Manatees Belize

Cruising to Belize? Don’t Skip the Manatees!

The beauty of Belize is to be found in its natural environment. Whether hiking in the jungles to visit Mayan ruins or touring the mangroves to watch colorful birds, visitors are often enchanted by the diversity of plants and animals in this small country. For a special outing, take a trip to see the manatees in their natural habitat. Their graceful presence makes them a special conservation focus for the nation.

Do Manatees Live in Belize?

Manatees are warm water dwelling creatures. They have been called by many names throughout their history including sea cows and sirenians, or sirens. When Europeans first spotted them, they first thought that they were mermaids. Their cousins in Florida migrate when the waters become cooler but the Belizean, or Antillean, manatee does not need to migrate because the Caribbean waters stay warm throughout the year. As herbivores, the manatee feed on grass throughout the day reaching an average weight of 1,500-1,800 lbs. On average, they reach 8-10 ft in length and have a lifespan of 60 years.

Visitors can see and learn about these beautiful creatures on organized manatee tours. While manatees can be found along the coastline of Belize, there are three protected sanctuaries where sightings are more likely. In the northern part of the country, there is the northern lagoon in the Corozal Bay Wildlife Sanctuary. Swallow Caye Wildlife Sanctuary is another popular location about seven miles from Belize City. Lastly, Gales Point Manatee Sanctuary is in the southern area of the Belize District in the Southern Lagoon. Tours for the northern locations originate in Ambergris Caye and Caye Caulker. The southern lagoon tour sets out from Placencia. This is a unique opportunity to see and learn about manatees in the wild. Expect these adventures to begin in the morning, returning around 4 pm and include lunch.

RELATED: A Day in Corozal: Your Guide to Visiting Belize

Boat Traffic Beware

With no known predators, these gentle creatures often fall victim to human activity. As they prefer shallow water (2-6 ft), they often collide with watercraft. They also have fallen victim to pollution, fishhooks and monofilament lines. The government of Belize has taken conservation steps to protect them. In other Central and South American countries, they have been hunted for their hides and bones. To prevent their further decline, the Government of Belize protects them under the Belize Wildlife Protection Act of 1981. Currently, there are about 1,000 manatees in Belize waters but this number is growing thanks to conservation efforts.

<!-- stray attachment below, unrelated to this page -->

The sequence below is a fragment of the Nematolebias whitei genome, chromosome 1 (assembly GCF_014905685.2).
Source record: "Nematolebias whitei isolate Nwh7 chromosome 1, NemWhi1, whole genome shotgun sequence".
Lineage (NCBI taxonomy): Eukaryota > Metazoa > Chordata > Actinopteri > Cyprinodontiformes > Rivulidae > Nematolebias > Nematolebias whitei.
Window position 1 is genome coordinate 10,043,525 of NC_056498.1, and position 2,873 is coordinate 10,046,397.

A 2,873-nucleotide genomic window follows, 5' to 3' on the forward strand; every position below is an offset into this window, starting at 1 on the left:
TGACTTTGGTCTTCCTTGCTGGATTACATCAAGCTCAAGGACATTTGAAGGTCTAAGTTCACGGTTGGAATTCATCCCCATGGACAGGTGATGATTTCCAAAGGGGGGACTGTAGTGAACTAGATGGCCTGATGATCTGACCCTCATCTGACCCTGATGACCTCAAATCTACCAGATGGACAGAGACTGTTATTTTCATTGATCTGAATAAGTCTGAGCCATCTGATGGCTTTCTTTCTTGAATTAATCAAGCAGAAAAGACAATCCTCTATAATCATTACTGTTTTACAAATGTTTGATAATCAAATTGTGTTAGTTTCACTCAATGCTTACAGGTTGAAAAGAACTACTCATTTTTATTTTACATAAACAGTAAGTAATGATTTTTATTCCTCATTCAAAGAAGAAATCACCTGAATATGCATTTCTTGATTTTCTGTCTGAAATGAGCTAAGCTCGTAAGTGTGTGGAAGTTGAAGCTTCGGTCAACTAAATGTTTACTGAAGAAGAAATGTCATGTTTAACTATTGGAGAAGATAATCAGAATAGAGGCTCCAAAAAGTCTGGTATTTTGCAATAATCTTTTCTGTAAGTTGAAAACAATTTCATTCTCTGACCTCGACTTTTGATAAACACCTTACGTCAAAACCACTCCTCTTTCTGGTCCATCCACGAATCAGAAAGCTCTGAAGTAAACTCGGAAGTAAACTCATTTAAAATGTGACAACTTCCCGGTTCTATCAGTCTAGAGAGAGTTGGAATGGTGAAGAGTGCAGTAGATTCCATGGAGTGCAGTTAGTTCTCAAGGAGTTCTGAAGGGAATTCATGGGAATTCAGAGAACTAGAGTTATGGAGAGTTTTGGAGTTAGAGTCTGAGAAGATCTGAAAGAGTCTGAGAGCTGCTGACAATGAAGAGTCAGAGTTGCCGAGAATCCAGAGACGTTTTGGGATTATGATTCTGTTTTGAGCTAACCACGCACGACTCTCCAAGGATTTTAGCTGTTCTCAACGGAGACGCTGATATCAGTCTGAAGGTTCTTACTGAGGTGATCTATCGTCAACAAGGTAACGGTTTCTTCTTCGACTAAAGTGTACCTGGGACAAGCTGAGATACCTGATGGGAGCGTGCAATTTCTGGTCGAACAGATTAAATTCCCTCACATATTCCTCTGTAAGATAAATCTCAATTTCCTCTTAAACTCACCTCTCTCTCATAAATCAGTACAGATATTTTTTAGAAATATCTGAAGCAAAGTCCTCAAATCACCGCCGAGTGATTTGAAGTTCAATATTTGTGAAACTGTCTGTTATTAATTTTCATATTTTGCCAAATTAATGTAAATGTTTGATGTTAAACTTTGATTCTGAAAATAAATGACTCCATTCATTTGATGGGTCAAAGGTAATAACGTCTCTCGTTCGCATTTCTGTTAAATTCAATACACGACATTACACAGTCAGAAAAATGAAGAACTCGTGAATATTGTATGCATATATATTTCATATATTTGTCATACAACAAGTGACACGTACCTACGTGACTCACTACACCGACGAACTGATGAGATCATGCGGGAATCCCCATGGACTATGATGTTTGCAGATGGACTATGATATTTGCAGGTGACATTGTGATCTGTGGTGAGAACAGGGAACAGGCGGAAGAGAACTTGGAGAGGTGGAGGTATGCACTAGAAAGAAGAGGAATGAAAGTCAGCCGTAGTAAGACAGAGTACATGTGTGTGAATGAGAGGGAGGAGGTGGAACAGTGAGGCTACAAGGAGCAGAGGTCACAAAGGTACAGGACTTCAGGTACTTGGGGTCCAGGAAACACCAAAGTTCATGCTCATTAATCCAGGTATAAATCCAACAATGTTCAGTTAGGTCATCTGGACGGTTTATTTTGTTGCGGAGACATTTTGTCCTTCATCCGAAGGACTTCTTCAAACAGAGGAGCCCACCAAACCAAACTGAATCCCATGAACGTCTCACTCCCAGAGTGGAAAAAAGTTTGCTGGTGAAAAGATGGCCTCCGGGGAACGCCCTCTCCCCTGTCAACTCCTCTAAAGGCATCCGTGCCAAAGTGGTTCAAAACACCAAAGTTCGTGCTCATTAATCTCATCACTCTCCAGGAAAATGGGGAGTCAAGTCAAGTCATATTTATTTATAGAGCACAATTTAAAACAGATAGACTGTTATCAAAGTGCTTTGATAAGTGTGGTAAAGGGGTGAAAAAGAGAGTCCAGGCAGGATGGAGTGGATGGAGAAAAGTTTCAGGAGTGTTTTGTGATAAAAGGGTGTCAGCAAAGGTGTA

Cruise to Belize

Cruising to Belize offers many opportunities to not only learn about the diverse plants and animals of the country but to also come close to them in their natural habitats. Snorkeling only enhances the experience of ‘entering their world.’ Even if you stay on the boat, you will be treated with sightings of manatees as they surface for air every 30 seconds or so. Guides are extremely knowledgeable so be sure to ask many questions. Join in their conservation efforts by learning about the manatees of Belize and why these animals are so important to the culture of this tiny nation. It’s a trip you’ll never forget.

A. Celeste Sauls Marks lives in Merida, Yucatan, Mexico and San Pedro, Ambergris Caye, Belize with her husband and their papillon, Tallulah Exploring world cultures and meeting new friends are the driving force behind her every adventure.